Looking back, it was a surreal kind of experience. There would be all sorts of noise and activity above the water, but as soon as I began swimming down to the bottom all the noise disappeared. All the activity stopped. Suddenly, I found myself in a world all alone... and the pressure of the ever deepening water around me bore down on me more and more. At the bottom of the well, I had a very real sense that there was a whole world of activity going on above me, but I was distinctly not a part of it. I was twelve feet under fighting with ears popping and head throbbing, unable to take a breath. I was struggling alone to win.

...That is very much like what one round of chemo feels like. My head is not right, my body is not right, and I am distinctly aware that there is a whole world moving along outside my bedroom door. I am just completely disconnected from it - twelve feet under waiting for that moment I pop back up to take in another breath.

That's what one treatment feels like. Six treatments in a row - that's another story entirely.

Going through a series of chemo treatments feels much like what I imagine being on a battle field to be. Helmet on, I jump in the first trench and bury my face in the dirt just waiting for the barrage of bullets to stop skimming over my head. As soon as the fire stops, I jump up and run with all my might, legs pounding and heart racing, praying that I'll make it to the next trench alive. Next thing I know, I'm diving back into another trench, dirt and sweat pouring down my face as the bullets begin to fly again. Then back up again. Duck and run, duck and run... it feels like a never-ending fight to get through to the end. Again, it's as if the whole world exists apart from me. All I can do, all I can focus on is getting through from one treatment to the next.

It's exhausting - both physically and emotionally.

It may sound like I'm being overly dramatic. I'm sure in some ways I am. Yet, the reality is that I'm standing in a place where I should be able to rejoice over the awesome strides I've made so far in fighting this disease.... However, all I can think of is the fact that I'm scheduled for six more treatments, which will take me all the way through November. I looked at my calendar today and cried because I simply don't want to do it anymore. I can't believe I have four more months of chemotherapy to go through! I just know I don't have the strength to make it. I know I don't...

So, I find myself in a place of sorrow for the moment, knowing that I'll make it through the same way I did in phase one - by the grace and strength that God gives me one day at a time - but still not wanting to go through all that is before me. I'm weary and I'm only at the beginning of phase two.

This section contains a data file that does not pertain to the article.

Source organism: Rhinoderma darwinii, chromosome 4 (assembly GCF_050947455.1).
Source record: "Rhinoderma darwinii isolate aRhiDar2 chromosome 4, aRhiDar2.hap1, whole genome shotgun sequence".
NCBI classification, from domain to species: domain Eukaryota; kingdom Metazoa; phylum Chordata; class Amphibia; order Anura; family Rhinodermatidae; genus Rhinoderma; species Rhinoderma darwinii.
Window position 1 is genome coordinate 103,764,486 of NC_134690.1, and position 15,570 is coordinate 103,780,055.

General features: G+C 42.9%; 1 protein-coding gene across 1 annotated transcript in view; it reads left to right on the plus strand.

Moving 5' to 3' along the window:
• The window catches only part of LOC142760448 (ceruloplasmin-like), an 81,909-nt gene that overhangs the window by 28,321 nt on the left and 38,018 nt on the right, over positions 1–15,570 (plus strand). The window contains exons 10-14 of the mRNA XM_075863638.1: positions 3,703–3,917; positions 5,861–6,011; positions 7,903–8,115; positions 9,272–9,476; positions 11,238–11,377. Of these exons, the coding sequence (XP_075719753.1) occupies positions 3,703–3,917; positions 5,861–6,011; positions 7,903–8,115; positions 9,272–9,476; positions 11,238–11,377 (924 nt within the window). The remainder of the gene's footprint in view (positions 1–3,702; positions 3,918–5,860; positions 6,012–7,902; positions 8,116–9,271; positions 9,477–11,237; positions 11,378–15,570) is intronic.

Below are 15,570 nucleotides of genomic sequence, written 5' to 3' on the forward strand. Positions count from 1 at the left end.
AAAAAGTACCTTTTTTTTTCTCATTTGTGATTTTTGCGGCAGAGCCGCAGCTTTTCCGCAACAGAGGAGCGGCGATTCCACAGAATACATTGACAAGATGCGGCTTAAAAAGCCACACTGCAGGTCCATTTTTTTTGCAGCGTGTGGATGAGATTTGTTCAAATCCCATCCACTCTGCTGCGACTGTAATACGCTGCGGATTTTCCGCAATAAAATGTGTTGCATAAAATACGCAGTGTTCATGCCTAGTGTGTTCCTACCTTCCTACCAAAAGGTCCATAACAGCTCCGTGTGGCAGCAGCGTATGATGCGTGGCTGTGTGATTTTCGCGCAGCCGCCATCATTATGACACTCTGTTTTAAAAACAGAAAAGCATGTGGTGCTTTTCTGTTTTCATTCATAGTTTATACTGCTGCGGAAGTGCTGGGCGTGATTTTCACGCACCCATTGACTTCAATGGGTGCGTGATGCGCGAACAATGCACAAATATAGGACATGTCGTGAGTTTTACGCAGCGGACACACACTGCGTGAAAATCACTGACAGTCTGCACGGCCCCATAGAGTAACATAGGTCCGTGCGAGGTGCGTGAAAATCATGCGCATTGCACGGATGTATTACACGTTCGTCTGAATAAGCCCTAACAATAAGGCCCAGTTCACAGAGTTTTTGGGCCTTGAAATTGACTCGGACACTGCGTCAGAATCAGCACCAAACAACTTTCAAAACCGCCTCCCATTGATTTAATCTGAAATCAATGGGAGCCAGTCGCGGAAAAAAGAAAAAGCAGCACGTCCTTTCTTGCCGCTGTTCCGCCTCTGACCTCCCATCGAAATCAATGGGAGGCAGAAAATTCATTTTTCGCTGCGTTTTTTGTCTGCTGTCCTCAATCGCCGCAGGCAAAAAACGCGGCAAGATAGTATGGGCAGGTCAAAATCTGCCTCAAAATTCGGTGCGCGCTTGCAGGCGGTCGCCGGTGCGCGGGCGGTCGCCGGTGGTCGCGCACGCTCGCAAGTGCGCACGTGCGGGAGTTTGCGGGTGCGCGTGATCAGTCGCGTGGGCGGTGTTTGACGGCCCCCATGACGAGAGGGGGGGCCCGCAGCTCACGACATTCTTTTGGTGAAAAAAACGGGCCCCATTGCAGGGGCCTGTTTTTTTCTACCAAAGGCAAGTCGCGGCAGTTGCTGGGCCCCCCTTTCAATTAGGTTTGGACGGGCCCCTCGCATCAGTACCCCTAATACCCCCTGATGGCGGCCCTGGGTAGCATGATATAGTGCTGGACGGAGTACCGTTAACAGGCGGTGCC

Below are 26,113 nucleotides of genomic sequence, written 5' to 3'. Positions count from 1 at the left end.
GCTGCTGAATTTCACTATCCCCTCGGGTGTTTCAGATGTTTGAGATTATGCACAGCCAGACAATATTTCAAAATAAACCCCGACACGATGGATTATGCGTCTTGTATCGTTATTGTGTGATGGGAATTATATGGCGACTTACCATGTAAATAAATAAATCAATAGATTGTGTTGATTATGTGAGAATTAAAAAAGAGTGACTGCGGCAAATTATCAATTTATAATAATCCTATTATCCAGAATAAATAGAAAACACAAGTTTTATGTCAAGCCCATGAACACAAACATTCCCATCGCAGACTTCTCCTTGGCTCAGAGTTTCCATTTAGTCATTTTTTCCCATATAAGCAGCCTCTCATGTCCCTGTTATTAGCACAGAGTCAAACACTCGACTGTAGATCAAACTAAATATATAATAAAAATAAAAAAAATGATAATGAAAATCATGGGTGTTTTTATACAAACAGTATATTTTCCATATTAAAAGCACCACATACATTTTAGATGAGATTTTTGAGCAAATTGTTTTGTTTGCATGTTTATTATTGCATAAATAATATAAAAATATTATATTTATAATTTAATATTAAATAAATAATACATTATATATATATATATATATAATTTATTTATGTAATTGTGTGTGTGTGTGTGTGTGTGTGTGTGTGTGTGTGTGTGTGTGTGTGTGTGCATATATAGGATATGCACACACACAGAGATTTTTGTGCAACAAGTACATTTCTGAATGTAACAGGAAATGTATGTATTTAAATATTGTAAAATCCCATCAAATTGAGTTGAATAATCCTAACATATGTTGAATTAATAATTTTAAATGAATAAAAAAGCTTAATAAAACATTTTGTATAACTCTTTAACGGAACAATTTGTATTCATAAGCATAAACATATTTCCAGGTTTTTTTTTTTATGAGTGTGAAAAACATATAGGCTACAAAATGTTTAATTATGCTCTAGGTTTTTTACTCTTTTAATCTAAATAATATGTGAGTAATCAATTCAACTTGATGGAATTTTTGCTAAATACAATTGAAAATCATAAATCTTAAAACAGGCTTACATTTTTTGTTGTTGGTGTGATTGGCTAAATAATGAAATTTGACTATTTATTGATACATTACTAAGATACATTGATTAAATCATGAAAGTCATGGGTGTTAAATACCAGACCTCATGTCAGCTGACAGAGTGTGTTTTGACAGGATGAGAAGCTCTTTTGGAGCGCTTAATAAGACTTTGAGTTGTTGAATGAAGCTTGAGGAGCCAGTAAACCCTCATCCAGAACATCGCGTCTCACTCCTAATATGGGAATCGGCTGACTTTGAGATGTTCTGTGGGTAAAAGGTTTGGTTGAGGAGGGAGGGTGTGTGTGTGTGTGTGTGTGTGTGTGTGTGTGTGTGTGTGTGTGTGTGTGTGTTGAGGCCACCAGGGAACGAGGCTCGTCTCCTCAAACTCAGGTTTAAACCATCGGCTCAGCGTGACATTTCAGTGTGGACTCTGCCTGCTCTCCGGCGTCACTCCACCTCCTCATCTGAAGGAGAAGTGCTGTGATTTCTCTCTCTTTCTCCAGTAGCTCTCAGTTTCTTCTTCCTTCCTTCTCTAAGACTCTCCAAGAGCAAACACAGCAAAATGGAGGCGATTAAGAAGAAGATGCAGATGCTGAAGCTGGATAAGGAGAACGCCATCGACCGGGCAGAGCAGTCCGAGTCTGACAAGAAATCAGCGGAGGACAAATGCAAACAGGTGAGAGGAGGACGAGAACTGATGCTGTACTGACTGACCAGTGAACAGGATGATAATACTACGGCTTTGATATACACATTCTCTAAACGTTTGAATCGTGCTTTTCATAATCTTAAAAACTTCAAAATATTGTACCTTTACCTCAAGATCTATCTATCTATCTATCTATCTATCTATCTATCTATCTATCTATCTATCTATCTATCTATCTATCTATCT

Your continued prayers are much appreciated...

Monday, August 3, 2009

What Can't My God Do?

I'm posting to you from Room #613 at St. Luke's Hospital. I'm now three full days out of surgery and finally in a coherent enough frame of mind to post the results of Friday's surgery:

My doctor said that surgery went better than he had expected, meaning that once he got inside my belly, he found less disease than he thought he would. He was able to remove the primary mass in a radical hysterectomy, along with any cancerous lymph nodes he was able to see.

Finally (and this is the interesting part), there was one tumor, which had spread from the primary mass, that he expected would be small enough to remove as well. He ended up not removing it at all because when he got a closer look during surgery, he found that the tumor was gone from the last round of chemo. All that was left was scar tissue! Now, I ask you... what can't my God do?!?

I still have a very long road ahead of me - with three to six more chemo treatments planned and then radiation after that. I'm still far from being out of the woods, but this surgery was really a landmark event!

My doctor was thrilled that we had made it to this point and it wasn't until just recently that I began to really understand the gravity of his joy. He had made a comment to me in a past appointment that, had we not gotten to this point of being able to remove the primary mass in surgery, my cancer would have been much more difficult to deal with. In a recent conversation with him, I asked him to expand on that original comment. He shared with me that, in the beginning, my cancer was so bad that he was worried we would not even make it to the point where we could do surgery... and had that been the case, not only would the cancer be much harder to deal with in the present, but the chances of it recurring in the future would be that much greater. The bottom line is - we'd most likely be having conversations about the quality and length of my life going forward.

Truly, this surgery was a milestone event!

With my doctor repeatedly using phrases like "remarkable improvement" and "unbelievable progress," I know that I haven't made it to this point just as a result the medicines that I've been taking. I know that God's hand has been in this process in a very real way, giving wisdom to my doctor and making it possible for my body to respond so very well to treatment.

So... I ask you again, "What can't my God do?!?"

Zephaniah 3:17 ~ "The Lord your God is with you, he is mighty to save. He will take great delight in you, he will quiet you with his love, he will rejoice over you with singing."